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Discrete Fourier Transform of Even Function

  1. Apr 5, 2012 #1
    I'm confused about the DFT of the data, fn = cos(3[itex]\pi[/itex]n/N) for n=0,1,...,N. It is definitely an even function, and I read that the fourier coefficients of an even function is real. But when I take the FFT of this in Matlab I get complex numbers, not real numbers. What am I missing?

    Thanks !
    Reuben
     
  2. jcsd
  3. Apr 5, 2012 #2

    mathman

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    The Fourier coefficients are real. I can only guess that there may be something wrong in the way you are using Matlab or Matlab may have an error.
     
  4. Apr 5, 2012 #3
    The code is pretty simple:

    N=16;
    n = [0:N-1];
    f = cos(3*pi*n/N);
    F = fft(f,N);

    The resulting F is:
    1.0000
    1.0000 + 4.1412i
    1.0000 - 5.6858i
    1.0000 - 2.0586i
    1.0000 - 1.2027i
    1.0000 - 0.7609i
    1.0000 - 0.4596i
    1.0000 - 0.2180i
    1.0000
    1.0000 + 0.2180i
    1.0000 + 0.4596i
    1.0000 + 0.7609i
    1.0000 + 1.2027i
    1.0000 + 2.0586i
    1.0000 + 5.6858i
    1.0000 - 4.1412i
     
  5. Apr 5, 2012 #4

    marcusl

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    This function is not even--remember that the DFT makes the hidden assumption that your signal is periodic outside of the specified ordinates, so f(-16:-1) = f(0:15). Your function is mostly (but not exactly) odd, so you mostly have an imaginary transform, but it is complex. You have a discontinuity between n=-1 and n=0 (and also n=16, 17), resulting in a smeared spectrum.
     
  6. Apr 5, 2012 #5
    I understand... except the part where you say the function is not exactly odd. Based on what you're saying, if we extend the signal beyond n=0..N-1 to make it periodic, then isn't it exactly odd (regardless of any discontiniuity)?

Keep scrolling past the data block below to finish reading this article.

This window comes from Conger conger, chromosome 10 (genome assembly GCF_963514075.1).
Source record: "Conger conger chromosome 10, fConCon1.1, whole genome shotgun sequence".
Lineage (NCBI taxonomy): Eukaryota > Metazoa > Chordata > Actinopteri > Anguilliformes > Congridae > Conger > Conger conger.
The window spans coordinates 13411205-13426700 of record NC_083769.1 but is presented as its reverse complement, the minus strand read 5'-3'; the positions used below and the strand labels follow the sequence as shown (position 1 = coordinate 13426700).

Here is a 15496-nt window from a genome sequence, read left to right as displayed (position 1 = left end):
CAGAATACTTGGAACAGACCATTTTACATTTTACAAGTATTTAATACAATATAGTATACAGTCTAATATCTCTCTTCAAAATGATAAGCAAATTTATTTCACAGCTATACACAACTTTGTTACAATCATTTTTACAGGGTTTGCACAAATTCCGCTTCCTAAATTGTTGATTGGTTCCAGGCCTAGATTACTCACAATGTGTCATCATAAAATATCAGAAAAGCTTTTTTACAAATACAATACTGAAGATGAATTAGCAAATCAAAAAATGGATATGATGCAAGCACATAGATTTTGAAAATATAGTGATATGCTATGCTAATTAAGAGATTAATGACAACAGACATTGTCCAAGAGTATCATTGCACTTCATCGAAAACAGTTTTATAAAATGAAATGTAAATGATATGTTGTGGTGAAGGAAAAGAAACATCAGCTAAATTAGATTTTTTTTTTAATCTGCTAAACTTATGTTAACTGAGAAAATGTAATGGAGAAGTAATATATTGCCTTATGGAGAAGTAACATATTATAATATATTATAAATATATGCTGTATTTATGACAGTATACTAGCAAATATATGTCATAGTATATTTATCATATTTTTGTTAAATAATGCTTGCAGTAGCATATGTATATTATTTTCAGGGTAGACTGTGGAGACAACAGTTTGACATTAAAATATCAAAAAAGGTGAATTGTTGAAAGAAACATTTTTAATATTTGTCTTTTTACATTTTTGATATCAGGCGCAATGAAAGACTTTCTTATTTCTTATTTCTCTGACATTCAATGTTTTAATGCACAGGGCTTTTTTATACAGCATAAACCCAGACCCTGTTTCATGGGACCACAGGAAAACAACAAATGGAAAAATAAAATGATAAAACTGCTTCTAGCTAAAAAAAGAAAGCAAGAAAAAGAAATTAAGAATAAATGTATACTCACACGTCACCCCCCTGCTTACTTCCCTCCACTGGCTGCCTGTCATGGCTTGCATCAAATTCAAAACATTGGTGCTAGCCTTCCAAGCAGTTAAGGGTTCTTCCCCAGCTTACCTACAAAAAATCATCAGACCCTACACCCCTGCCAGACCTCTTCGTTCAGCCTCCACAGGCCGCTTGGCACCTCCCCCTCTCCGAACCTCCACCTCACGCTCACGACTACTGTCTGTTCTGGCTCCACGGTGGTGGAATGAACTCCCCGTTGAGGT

Thanks all for the responses!
     
  7. Apr 5, 2012 #6

    marcusl

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    Not quite. Try plotting it in Matlab. You have f(0)=1, so to be exactly odd you'd need f(-1)=f(15) =-1. It's not.

    EDIT: Ah, that's where the real 1's come from.

    Imagine that you take your sequence as is except you set f(0)=0--now it's exactly odd, because f(1)=-f(-1)=-f(15). So the transform of this sequence is purely imaginary.
    The sequence {f(0)=1, f(1:15)=0} is even so its spectrum is pure real. In fact, this sequence is an impulse, so its spectrum is all ones.
    Add them together to form the total sequence you wrote. Since DFT is a linear operation, the total spectrum is the sum of the individual spectra, one of which is imaginary and the other of which is all real ones.
     
    Last edited: Apr 5, 2012
  8. Apr 5, 2012 #7
    Why do we need f(-1)=f(15) = -1 ?

    We have f(-1)=f(15) by periodic extension. And f(-1)= -f(1) = -0.8315.

    We're talking about odd meaning antisymmetric about the f axis (n=0), correct?
     
  9. Apr 5, 2012 #8

    marcusl

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    Right. f(15)=f(-1)=-0.83 and f(1)=+0.83, etc., so the sequence is exactly odd if f(0)=0.
     
  10. Apr 5, 2012 #9
    I was missing the f(0)=0 requirement. Makes sense now.

    Thanks a lot for the insight!
     
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